Ingram Micro Inc. (NYSE:IM) is the world's largest wholesale distributor of computer hardware and software by net revenue. The company is a middle man between computer hardware / software companies and retail stores, which cater to the end-user. The business of transporting and distributing high tech electronic goods is extremely competitive. Distributors, such as Ingram, have no way to differentiate their products except through price.
The company's focus makes it vulnerable to slowdowns in PC sales. For instance, in 2002 when demand for computers dropped, Ingram lost $275 million. Given the weak economic climate in 2009, the domestic spending mood has had a significant impact on demand for computer products - which in turn impacts demand for IM's distribution services. As a result, total revenues for Ingram Micro have declined from $34.4 billion in 2008 to $29.5 billion in 2009.
Ingram Micro is the only major electronics distributor to have significant operations in Asia. The personal computer market in Asia has been growing much more rapidly than in the United States recently. As a result, Ingram Micro may be better positioned to capture this increase in demand.
Ingram Micro is the world's largest wholesale distributor of computer hardware, software, networking equipment and peripherals (such as scanners and cameras) in terms of net revenues. The company does not manufacture any product, neither does it sell directly to the end-user; rather, it acts as a link between original equipment manufacturers, such as Hewlett-Packard and Microsoft, and resellers, who sell to the end-user. Ingram makes money by selling the products at a mark-up.
Ingram has short-term distribution agreements with the manufacturers which generally impose territorial restrictions, provide the company with non-exclusive distribution rights and outline the terms of discount and return rights. As a result, its operating margin, and hence net income, is primarily dependent on the terms of these agreements.
The electronic distribution industry is characterized by extreme competition. Distributors, such as Ingram, have no way to differentiate their offerings except through price. This is because they do not hold exclusive rights for any original equipment manufacturer, and the manufacturers themselves compete vigorously with each other. Even though Ingram is unmatched in terms of its reach, they still have to compete with smaller companies in different regions and other channels of distribution, such as direct sales by manufacturers. The risk of disintermediation also leaves Ingram with a poor bargaining position. As a result of these factors, margins in the industry are very thin.
The company serves over 170,000 customers in 150 countries. North America represents their largest market with nearly $14 billion(40%) of revenue in 2007 and Asia accounted for $7.1 billion (20%) of revenue in 2007.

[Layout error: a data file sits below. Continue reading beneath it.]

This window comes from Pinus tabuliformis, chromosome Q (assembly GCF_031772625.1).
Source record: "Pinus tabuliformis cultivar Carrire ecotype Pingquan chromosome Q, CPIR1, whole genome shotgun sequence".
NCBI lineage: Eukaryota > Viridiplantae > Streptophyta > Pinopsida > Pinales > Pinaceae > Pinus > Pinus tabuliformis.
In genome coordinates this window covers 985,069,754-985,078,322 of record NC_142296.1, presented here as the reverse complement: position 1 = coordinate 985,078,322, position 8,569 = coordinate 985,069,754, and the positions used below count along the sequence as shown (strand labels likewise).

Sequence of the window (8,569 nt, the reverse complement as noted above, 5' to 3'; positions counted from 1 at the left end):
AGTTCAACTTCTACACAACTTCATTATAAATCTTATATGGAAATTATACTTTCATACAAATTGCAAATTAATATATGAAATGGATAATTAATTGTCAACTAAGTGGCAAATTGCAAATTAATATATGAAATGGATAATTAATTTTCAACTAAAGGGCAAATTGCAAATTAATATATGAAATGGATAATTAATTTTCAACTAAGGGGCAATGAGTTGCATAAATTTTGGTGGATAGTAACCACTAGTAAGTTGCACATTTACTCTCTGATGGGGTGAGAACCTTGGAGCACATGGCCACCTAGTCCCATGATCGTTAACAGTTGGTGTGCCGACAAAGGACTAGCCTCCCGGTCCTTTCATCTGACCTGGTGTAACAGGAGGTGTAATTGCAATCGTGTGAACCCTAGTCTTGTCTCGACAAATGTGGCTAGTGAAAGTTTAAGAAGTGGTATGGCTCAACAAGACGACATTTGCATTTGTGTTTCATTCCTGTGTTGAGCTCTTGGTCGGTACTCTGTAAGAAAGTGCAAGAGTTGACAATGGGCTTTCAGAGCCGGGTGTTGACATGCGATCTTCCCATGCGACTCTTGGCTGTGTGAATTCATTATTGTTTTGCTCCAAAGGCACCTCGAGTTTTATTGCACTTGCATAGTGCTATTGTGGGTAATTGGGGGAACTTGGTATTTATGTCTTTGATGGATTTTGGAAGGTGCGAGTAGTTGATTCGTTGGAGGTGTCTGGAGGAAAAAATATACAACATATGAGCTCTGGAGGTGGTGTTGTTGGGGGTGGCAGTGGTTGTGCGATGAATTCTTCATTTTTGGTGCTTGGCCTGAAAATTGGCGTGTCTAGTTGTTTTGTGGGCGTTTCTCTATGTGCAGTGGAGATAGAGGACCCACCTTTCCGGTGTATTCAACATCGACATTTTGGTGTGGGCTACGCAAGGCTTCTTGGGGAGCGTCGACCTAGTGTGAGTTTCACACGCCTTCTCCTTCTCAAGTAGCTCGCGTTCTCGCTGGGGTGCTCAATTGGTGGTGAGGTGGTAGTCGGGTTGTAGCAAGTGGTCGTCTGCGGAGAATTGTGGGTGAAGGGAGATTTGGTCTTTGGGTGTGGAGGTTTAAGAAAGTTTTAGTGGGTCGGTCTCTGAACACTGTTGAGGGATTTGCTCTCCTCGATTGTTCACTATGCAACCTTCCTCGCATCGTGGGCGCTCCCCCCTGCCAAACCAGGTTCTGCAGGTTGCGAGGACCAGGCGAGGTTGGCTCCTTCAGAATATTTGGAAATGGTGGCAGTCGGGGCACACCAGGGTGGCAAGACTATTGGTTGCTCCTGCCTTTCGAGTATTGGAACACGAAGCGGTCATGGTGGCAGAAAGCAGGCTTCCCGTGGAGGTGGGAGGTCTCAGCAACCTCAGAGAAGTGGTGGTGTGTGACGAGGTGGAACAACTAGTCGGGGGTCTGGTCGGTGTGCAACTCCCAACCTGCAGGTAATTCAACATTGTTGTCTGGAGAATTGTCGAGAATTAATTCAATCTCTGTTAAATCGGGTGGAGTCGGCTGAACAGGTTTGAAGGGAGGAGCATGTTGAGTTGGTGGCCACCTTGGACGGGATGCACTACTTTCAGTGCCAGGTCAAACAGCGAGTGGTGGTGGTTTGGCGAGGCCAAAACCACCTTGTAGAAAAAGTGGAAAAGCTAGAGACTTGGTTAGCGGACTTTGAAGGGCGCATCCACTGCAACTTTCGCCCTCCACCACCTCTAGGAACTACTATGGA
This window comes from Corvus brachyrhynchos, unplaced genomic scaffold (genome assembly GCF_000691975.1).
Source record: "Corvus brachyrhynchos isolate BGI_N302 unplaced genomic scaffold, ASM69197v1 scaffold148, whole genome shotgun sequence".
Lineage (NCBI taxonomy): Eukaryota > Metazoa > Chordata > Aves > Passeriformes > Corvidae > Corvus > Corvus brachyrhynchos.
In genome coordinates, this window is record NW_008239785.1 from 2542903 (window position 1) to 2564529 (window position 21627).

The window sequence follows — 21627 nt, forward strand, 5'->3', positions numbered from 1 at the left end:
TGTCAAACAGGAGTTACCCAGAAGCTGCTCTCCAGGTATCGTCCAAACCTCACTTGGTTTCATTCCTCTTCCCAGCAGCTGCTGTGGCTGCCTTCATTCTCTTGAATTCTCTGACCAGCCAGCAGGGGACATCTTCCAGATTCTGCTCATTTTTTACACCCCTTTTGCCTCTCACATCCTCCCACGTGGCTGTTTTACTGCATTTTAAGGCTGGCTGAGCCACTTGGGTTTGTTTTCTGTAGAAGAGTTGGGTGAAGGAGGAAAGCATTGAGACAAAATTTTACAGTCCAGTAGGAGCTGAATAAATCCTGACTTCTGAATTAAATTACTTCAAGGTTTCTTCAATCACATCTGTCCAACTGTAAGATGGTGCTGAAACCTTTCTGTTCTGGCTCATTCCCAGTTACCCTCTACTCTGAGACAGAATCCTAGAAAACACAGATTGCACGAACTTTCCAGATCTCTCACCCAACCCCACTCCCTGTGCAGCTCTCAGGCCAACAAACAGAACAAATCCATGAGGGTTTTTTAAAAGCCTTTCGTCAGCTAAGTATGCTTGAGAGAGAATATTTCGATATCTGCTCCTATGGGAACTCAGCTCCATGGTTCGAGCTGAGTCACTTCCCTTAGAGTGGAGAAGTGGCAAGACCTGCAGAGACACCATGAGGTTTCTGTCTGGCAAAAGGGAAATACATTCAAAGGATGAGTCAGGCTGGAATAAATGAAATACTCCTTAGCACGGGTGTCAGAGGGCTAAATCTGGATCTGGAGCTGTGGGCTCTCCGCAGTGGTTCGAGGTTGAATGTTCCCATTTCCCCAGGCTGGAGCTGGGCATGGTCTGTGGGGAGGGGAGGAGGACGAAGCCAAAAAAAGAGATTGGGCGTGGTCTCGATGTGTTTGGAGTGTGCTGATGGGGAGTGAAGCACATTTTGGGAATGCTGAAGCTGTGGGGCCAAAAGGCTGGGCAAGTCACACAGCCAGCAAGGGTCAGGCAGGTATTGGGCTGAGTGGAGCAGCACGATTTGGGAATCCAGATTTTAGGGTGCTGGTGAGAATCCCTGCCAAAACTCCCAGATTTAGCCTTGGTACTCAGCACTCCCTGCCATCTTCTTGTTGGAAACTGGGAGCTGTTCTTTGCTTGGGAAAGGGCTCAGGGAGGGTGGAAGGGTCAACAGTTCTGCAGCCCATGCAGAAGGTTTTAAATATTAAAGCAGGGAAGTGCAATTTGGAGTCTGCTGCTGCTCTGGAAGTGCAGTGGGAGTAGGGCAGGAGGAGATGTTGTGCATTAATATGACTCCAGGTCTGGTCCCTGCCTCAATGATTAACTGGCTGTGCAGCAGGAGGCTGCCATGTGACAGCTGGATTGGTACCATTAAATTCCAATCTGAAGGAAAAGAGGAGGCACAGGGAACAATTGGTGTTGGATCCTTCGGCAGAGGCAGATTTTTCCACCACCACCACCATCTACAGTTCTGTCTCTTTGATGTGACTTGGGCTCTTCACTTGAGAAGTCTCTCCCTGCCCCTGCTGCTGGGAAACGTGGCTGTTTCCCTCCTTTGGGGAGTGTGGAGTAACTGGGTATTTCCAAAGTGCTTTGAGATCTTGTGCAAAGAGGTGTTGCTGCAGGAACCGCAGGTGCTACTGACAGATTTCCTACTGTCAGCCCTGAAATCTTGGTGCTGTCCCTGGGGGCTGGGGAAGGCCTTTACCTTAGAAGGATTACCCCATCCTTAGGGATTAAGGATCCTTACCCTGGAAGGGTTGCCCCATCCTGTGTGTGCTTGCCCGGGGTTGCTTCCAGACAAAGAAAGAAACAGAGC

The global market for personal computers increased by 16% in the second quarter of 2008, compared to the year before -- the market in Asia grew by 18%, while the U.S. market increased by 4.5%. Ingram believes that its presence in Asia provides it an advantage over its main competitors, namely Tech Data and Synnex, who are focused on the North American and European market.
Ingram has the advantage of having a very extensive distribution network; it distributes products from 1400 manufacturers to 170,000 resellers and is one of the the largest wholesale distributor of computer-related products in the world in terms of revenue. However, the company does not hold any exclusive distribution rights for any original equipment manufacturer and most of its agreements are short-term. Thus, distributors need to be extremely efficient in order to deliver the lowest prices to the end-user. While there is no distributor who can compete with Ingram in terms of reach, the company faces competition from many regional players, as well as from the manufacturer's themselves who often sells to customers directly. As a result, Ingram's margins are extremely thin. On the positive side, since cost of sales were almost 95% of revenues, any improvement in discount terms will automatically translate into higher net income for the company.
The Latin American and Asian personal computer market has grown significantly since 2007. Combined with the slowing growth in the U.S. during the same period, Ingram Micro's international reach may prove to be a major driver of future growth. Additionally, while Ingram faces competition from smaller regional players, its two major competitors, Tech Data and Synnex, does not have any significant operation in either Latin America or Asia.
Ingram faces direct competition from other wholesale distributors in all of its regions. In addition, it also faces competition from other sales channels, including direct sales by original equipment manufacturers and internet sellers, such as Dell and Buy.com. However, in the wholesale distribution market for electronic products, only Synnex and Tech Data can compete with Ingram in terms of volume and reach -- though neither of them have significant operations in Asia or Latin America, the two fastest growing region for computer-related products. Agreement terms with suppliers and ability to favorably price products are the key factors that drive net income for the players in the industry.